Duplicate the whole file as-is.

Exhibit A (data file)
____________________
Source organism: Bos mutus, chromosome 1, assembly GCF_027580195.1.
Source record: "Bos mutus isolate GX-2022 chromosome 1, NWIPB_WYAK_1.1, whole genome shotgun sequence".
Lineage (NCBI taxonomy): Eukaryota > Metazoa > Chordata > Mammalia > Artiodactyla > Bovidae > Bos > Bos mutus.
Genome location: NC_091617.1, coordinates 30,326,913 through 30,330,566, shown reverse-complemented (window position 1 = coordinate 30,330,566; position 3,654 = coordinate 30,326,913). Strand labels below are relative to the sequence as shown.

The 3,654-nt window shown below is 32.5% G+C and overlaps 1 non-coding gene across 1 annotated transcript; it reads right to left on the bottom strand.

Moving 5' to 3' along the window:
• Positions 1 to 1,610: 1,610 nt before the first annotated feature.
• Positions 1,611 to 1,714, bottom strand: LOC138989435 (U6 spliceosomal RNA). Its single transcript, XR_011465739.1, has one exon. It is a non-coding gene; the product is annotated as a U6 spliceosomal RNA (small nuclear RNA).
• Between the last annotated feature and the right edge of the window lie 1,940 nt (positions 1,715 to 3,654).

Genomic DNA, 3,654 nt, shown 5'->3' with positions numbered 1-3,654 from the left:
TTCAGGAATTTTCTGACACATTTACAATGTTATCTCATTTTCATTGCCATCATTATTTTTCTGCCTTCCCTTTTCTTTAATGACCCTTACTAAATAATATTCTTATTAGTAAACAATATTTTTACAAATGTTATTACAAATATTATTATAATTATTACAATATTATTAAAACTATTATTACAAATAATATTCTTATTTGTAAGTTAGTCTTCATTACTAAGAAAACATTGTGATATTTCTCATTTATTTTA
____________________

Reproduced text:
Source organism: Bos mutus, chromosome 1, assembly GCF_027580195.1.
Source record: "Bos mutus isolate GX-2022 chromosome 1, NWIPB_WYAK_1.1, whole genome shotgun sequence".
Lineage (NCBI taxonomy): Eukaryota > Metazoa > Chordata > Mammalia > Artiodactyla > Bovidae > Bos > Bos mutus.
Genome location: NC_091617.1, coordinates 30,326,913 through 30,330,566, shown reverse-complemented (window position 1 = coordinate 30,330,566; position 3,654 = coordinate 30,326,913). Strand labels below are relative to the sequence as shown.

The 3,654-nt window shown below is 32.5% G+C and overlaps 1 non-coding gene across 1 annotated transcript; it reads right to left on the bottom strand.

Moving 5' to 3' along the window:
• Positions 1 to 1,610: 1,610 nt before the first annotated feature.
• Positions 1,611 to 1,714, bottom strand: LOC138989435 (U6 spliceosomal RNA). Its single transcript, XR_011465739.1, has one exon. It is a non-coding gene; the product is annotated as a U6 spliceosomal RNA (small nuclear RNA).
• Between the last annotated feature and the right edge of the window lie 1,940 nt (positions 1,715 to 3,654).

Genomic DNA, 3,654 nt, shown 5'->3' with positions numbered 1-3,654 from the left:
TTCAGGAATTTTCTGACACATTTACAATGTTATCTCATTTTCATTGCCATCATTATTTTTCTGCCTTCCCTTTTCTTTAATGACCCTTACTAAATAATATTCTTATTAGTAAACAATATTTTTACAAATGTTATTACAAATATTATTATAATTATTACAATATTATTAAAACTATTATTACAAATAATATTCTTATTTGTAAGTTAGTCTTCATTACTAAGAAAACATTGTGATATTTCTCATTTATTTTA